Tall white guys are excelling at pitching in this decade. The L.A. Dodgers, for example, last year had two starters — Zack Greinke and Clayton Kershaw — who were probably better than Koufax and Drysdale at their mid-60s peak. (They’re #3 and #4 in the picture above. Greinke is the guy with the crazy blue eyes who missed the 2006 season with social anxiety disorder and attributes his return to form to Zoloft.)

That’s probably the flip side of white Americans not playing basketball at a high level anymore.

The average height for the top 20 pitchers above is 6’4″.

But there aren’t many articles about that.

African Americans comprise just 1.6% of major league pitchers – well below their 7.9% of the general player population. Forty-two of 69 African American major leaguers – 61% – are outfielders. And when teams opt to carry a 12th or 13th pitcher on their roster, it often comes at the expense of an extra outfielder.

So the cruel reality is that the African-American baseball player – whether prodded to abandon pitching or by their own volition – is being excluded from more than half the jobs in the industry.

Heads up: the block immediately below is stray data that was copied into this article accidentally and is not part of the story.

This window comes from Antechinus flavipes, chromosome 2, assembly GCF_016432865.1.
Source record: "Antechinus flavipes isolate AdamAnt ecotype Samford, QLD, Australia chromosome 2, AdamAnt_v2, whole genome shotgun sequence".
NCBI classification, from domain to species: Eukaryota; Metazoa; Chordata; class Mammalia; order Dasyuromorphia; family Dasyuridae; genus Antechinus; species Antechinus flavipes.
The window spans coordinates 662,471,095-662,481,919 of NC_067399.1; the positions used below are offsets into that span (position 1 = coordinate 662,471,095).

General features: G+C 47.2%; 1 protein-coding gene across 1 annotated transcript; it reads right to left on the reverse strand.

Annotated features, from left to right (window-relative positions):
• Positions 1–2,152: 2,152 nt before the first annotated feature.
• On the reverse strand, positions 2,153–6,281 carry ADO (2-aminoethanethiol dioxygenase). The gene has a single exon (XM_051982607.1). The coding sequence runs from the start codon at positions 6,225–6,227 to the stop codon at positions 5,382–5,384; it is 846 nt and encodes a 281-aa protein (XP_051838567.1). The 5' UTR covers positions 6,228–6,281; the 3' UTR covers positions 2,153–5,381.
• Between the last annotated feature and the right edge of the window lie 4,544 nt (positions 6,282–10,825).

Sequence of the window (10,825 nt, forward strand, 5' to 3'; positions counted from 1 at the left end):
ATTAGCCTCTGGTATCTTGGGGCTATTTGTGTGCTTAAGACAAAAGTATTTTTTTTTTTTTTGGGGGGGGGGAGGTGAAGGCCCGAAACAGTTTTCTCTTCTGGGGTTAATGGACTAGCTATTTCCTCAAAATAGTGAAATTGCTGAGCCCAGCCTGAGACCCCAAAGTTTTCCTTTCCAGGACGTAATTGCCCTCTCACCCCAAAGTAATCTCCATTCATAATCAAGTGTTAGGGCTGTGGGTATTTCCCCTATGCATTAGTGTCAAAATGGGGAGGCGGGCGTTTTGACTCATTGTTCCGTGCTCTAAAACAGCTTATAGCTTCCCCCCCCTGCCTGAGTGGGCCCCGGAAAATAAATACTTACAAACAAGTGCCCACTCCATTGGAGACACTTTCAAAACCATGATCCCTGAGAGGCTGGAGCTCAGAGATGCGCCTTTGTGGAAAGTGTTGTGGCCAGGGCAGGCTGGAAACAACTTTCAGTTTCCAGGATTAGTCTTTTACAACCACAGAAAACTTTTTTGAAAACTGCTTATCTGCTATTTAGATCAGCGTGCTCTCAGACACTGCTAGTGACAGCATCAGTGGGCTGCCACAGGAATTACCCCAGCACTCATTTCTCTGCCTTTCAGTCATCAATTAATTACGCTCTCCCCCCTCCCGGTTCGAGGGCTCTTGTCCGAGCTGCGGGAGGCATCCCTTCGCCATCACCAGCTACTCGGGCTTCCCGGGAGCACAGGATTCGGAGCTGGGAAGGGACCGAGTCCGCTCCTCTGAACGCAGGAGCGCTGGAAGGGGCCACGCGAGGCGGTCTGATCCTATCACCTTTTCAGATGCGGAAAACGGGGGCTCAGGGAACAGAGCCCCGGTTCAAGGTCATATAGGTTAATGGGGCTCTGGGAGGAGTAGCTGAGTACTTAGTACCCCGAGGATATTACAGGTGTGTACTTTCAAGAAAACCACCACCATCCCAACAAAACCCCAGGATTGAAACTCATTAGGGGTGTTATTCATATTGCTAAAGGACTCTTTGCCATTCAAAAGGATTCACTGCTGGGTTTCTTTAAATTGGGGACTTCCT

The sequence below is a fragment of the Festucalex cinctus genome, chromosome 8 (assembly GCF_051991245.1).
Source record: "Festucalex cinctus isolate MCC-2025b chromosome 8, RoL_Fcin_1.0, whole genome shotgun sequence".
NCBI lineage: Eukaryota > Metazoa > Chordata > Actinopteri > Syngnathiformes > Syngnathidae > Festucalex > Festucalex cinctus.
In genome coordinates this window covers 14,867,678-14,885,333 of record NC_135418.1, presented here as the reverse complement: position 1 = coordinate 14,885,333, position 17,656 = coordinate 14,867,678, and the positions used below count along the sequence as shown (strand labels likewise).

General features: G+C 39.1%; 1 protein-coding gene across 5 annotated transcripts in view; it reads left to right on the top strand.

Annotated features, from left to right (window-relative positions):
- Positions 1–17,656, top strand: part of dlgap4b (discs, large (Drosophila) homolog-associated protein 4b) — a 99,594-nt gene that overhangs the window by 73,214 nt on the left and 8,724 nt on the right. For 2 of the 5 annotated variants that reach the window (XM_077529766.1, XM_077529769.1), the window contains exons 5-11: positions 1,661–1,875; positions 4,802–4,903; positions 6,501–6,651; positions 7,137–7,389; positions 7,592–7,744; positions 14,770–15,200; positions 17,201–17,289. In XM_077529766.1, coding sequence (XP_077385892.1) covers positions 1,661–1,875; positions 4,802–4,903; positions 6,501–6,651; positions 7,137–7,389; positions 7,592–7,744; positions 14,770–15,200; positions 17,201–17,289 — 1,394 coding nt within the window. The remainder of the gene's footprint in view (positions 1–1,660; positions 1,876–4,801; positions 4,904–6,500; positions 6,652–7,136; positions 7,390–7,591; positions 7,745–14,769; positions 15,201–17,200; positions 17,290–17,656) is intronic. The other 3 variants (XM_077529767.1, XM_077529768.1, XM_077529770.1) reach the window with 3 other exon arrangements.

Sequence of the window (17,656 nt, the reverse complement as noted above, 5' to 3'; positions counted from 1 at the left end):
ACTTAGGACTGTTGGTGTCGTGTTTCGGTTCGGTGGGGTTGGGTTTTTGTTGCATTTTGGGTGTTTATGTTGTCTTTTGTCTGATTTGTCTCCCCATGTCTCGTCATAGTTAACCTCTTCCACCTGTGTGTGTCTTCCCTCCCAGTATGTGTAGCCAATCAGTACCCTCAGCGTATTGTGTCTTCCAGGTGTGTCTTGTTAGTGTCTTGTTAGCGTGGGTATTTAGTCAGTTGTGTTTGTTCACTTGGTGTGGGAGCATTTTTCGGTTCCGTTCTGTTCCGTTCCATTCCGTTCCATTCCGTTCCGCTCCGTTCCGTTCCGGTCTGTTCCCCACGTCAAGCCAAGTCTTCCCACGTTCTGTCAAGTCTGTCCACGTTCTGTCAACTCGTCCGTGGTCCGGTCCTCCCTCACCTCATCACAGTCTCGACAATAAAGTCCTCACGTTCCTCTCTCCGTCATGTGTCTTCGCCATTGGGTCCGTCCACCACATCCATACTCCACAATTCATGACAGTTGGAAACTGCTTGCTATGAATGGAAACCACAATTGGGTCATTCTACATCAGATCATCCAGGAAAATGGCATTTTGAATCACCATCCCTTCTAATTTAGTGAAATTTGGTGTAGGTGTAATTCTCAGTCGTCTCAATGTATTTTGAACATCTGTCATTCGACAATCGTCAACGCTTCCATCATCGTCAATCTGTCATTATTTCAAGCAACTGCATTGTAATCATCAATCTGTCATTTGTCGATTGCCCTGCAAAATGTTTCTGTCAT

Anecdotally, the immediate future doesn’t look much more promising. The top 100 minor league prospects, according to rankings by MLB.com, include just four African-American pitchers – Dillon Tate, Amir Garrett, Touki Toussaint and Justus Sheffield.

… Oh, where have you gone, Bob Gibson?

Of the top 200 pitchers of all time in Wins Above Replacement, five were non-Hispanic black. I’m using that term rather than “African American” because #1, slightly ahead of Gibson, was Ferguson Jenkins from Canada. The others were C.C. Sabathia, Dwight Gooden, and Vida Blue. (Drug/alcohol problems are not uncommon on that list, but the sample size is small.)

By the way, I’m not exactly sure what Sabathia’s ancestry is, but he’s from Vallejo, CA, a small town in the San Francisco Bay area that’s been leading the country in diversity since the days of Sly & the Family Stone. It also led California cities into bankruptcy as it got taken to the cleaners by its cops and firemen, who had far more espirit de corps than the citizenry.

“When you think about it, the black pitchers have almost become extinct,” says Arizona Diamondbacks GM Dave Stewart, one of only 15 black pitchers to win 20 games in a season. “There are a lot of reasons, I don’t know if any of them are valid, but it seems like a lot of teams take black pitchers and convert them to infielders or outfielders.

“I know it happened a lot in the past, so maybe it’s still happening.’’